Essay How is an Australian Voice transgressed through the texts studied? The Australian voice is highlighted extensively throughout the inspirational texts, this creates credibility therefore helps the composers shape ideals. This is shown in the poem My Country composed by Dorothea Mackellar and in the visually stimulating urban poem, William Street written by Kenneth Slessor. Kenneth Slessor’s poem William Street demonstrates the use of an Urban Australian voice through the use of techniques and effects. Slessor takes a real scene and situation and recreates it so that the reader can imaginatively experience the situation through the use of sensory imagery, sounds and emotions associated with the Kings Cross.
The opening stanza focuses on William Street, on a rainy night through “The red globe of light”.
The visual imagery of the Cross portrays the radiant colours and lights as if it is photographed. The symbolism showed in “red globe of light” connotes the prostitution displayed in Kings Cross which portrays the danger placed in the word “red”.
Slessor uses this poem to defend against those who believe the city is “ugly”. The repetition of “You find it ugly, I find it lovely” states in clear colloquial language that the contrast in response concerns the poet. He also uses tone in this sentence, to show that he stands firm with his opinion and Is defiant, as it shows he views things differently and finds the beauty in all things. People may have the opinion of how the country has more beauty than a city, and one of those reasons could be that the city changes and not necessarily in a good way. This sentence “ You find this ugly, I find it lovely”, explains that even though millions of people find this street ugly, he finds the love in the smell, feel and atmosphere of William street. The poem My Country composed by Dorothea Mackellar uses techniques to highlight the use of rural Australian Voice.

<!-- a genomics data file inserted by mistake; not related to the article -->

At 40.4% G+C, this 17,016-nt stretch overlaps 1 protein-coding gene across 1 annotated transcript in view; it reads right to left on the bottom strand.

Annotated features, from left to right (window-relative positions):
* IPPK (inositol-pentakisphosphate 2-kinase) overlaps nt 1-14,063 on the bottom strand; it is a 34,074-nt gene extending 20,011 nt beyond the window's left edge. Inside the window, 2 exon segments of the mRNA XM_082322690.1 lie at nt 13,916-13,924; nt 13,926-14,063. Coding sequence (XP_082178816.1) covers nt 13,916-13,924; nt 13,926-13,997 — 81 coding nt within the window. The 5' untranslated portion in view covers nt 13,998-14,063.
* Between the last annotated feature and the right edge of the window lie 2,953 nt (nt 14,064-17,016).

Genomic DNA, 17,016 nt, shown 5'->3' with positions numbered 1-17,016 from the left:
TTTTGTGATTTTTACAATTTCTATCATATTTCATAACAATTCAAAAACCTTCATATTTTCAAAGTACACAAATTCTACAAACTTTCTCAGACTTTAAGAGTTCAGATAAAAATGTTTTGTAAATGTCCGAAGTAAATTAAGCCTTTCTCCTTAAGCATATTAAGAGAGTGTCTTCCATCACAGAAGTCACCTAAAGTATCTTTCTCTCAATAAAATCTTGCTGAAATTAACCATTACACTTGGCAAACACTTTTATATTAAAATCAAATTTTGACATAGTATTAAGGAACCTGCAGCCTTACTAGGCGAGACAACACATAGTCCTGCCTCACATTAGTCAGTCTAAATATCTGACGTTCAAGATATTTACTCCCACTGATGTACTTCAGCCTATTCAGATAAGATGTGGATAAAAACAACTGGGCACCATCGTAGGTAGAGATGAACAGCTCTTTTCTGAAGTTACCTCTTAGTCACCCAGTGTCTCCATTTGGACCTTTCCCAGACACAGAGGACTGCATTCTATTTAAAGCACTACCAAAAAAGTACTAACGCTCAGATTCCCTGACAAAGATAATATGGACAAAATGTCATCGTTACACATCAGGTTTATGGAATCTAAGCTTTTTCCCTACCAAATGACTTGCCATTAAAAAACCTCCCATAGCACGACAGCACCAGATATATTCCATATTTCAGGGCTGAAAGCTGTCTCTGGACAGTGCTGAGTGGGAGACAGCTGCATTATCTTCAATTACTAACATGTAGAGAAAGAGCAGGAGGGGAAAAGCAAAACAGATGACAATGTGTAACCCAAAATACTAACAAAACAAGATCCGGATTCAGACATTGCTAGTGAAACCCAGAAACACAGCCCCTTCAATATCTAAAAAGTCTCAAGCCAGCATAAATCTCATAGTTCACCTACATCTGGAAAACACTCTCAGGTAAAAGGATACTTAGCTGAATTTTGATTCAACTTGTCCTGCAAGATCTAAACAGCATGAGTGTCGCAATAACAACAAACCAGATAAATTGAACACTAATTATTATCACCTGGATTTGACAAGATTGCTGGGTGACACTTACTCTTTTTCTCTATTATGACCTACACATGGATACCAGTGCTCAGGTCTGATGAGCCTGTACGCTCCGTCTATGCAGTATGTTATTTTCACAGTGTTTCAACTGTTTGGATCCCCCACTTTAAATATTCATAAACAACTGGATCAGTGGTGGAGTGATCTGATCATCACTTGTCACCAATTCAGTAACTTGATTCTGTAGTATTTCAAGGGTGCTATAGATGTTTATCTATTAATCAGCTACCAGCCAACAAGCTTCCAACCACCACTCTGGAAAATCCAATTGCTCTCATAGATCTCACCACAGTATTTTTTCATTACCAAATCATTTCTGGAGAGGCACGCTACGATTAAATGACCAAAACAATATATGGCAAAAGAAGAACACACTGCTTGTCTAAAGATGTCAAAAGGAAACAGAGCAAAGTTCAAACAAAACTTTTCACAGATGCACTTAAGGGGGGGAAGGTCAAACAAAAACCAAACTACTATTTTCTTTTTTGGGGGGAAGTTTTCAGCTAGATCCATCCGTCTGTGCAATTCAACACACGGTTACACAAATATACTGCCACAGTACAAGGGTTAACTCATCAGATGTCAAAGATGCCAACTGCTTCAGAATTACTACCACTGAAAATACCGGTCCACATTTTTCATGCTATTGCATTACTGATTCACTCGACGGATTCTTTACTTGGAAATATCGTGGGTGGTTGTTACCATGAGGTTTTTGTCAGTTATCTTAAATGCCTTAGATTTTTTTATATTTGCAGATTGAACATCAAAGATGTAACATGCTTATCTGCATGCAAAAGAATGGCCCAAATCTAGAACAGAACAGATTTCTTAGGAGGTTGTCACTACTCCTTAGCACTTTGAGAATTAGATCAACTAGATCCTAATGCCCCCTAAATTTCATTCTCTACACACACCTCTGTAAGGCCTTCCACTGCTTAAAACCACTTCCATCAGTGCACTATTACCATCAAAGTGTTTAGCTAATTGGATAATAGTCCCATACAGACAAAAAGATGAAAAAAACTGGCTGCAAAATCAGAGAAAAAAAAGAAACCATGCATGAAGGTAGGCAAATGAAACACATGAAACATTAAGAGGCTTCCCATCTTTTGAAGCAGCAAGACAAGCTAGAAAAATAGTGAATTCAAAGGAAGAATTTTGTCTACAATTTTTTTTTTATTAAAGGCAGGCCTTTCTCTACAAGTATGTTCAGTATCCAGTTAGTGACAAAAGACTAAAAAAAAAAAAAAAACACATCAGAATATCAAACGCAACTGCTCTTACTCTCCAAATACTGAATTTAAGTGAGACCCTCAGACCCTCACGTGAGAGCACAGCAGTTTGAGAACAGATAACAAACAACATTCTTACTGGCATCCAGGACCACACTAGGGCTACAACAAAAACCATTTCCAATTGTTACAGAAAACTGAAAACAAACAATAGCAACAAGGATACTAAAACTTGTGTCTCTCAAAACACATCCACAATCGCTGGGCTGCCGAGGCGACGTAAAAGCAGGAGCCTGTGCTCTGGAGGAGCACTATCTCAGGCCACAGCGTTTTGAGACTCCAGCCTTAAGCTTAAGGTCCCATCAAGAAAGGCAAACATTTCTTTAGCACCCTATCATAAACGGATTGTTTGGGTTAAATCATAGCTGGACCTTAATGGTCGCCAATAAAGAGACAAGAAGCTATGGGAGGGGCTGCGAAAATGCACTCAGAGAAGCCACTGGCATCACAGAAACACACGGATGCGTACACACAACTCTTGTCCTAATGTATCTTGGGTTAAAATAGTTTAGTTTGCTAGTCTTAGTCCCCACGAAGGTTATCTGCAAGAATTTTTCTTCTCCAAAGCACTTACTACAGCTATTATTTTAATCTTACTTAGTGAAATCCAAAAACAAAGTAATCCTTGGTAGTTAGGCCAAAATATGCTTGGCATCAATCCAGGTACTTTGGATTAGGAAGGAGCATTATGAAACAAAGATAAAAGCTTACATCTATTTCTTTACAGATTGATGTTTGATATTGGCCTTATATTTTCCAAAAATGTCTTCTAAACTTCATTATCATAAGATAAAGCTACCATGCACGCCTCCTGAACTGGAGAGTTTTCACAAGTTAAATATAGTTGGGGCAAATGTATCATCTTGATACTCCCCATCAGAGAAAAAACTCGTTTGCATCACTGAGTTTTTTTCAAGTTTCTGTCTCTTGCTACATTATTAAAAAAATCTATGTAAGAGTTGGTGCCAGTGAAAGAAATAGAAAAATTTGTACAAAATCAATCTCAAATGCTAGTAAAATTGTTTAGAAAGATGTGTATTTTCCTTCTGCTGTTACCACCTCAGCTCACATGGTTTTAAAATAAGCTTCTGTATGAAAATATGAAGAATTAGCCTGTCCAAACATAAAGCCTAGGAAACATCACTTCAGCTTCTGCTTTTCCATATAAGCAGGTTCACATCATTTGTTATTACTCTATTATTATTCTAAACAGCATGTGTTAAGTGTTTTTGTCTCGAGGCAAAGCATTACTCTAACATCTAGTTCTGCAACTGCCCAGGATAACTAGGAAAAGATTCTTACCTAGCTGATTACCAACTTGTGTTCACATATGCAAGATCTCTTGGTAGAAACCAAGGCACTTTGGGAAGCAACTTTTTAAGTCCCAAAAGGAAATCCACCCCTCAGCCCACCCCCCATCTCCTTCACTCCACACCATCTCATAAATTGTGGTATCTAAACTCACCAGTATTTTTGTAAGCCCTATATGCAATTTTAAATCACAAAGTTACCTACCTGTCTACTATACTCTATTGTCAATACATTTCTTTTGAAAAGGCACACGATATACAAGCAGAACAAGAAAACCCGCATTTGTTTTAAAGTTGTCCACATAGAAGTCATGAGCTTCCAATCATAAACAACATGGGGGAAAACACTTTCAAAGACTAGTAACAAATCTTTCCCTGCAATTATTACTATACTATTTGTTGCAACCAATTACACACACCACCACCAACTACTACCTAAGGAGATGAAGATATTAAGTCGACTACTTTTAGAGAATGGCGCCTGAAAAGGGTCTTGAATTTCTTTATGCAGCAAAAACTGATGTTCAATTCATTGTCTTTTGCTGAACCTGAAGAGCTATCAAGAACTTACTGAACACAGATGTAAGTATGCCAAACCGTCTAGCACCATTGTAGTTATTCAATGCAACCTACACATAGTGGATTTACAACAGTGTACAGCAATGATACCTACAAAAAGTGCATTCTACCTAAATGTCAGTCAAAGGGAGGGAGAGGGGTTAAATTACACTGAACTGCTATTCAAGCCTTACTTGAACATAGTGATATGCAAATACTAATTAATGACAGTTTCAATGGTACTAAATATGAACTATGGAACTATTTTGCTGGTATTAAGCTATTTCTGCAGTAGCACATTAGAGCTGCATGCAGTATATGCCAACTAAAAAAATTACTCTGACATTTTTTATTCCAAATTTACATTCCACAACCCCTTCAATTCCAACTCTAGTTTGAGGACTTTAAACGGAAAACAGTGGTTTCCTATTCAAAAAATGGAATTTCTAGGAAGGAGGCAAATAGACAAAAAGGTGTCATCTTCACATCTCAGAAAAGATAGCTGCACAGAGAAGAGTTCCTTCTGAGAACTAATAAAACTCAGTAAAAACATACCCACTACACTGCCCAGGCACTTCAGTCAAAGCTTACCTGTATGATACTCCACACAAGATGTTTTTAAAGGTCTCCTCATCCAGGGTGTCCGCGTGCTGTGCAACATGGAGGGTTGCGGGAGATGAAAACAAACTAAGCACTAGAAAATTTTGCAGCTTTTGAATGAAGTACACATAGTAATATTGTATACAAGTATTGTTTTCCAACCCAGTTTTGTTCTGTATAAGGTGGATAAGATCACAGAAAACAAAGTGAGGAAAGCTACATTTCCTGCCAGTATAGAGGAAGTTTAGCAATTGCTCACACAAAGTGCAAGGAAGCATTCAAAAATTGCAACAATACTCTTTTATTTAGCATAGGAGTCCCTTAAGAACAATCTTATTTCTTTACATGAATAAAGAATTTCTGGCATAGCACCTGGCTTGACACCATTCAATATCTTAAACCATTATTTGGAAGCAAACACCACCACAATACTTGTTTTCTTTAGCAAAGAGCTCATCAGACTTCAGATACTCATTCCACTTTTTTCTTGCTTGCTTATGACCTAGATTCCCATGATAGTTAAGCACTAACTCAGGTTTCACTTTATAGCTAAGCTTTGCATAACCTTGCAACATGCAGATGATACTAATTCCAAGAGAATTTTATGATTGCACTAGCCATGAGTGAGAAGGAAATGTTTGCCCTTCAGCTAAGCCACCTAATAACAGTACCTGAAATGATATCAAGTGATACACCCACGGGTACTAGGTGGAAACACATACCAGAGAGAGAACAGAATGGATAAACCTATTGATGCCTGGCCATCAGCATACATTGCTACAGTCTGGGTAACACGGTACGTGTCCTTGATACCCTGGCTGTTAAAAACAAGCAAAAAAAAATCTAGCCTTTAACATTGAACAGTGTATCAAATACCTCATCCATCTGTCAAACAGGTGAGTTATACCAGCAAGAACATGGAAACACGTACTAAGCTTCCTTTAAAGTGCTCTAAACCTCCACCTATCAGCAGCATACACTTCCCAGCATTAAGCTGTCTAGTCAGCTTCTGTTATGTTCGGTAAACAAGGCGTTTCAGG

Mackellar uses romantic language to give the reader an understanding on her views of the perfect country. The romantic words she uses such as, “I love her jewel like sea”, allows the reader to create a picture of the image she produces in their head. This describes the beauty of Australia and the not so beautiful country side represented in the poem due to unexpected natural wraths at times. Descriptions such as “sapphire” and “opal”, which show a special uniqueness that only her love of country reflects. She shows emotion with words such as “my country”, “my heart”, which represent her love and patriotism towards Australia.
This poem is full of metaphors, such as personification which is commonly used to show meaning of the land. Mackellar uses the first person throughout the whole poem which suggests that the theme of this poem has been evoked by personal experiences. Mackellar introduces the idea of Australia’s distinctiveness firstly in the opening two stanzas, by comparing Australia’s wild landscape to England’s tame landscape. England’s landscape is described with “grey-blue distance, brown streams and soft, dim skies”. Whereas Australia’s landscape is described as “a land of sweeping plains, of ragged mountain ranges, of droughts and flooding rains”. This comparison of the two countries implies that Australia’s wildness makes it beautiful and incomparable to England’s landscape, which described as completely opposite. In the two poems “My Country” and “William Street”, the two poets Mackellar and Slessor use imagery to convey Australia and how they see it.
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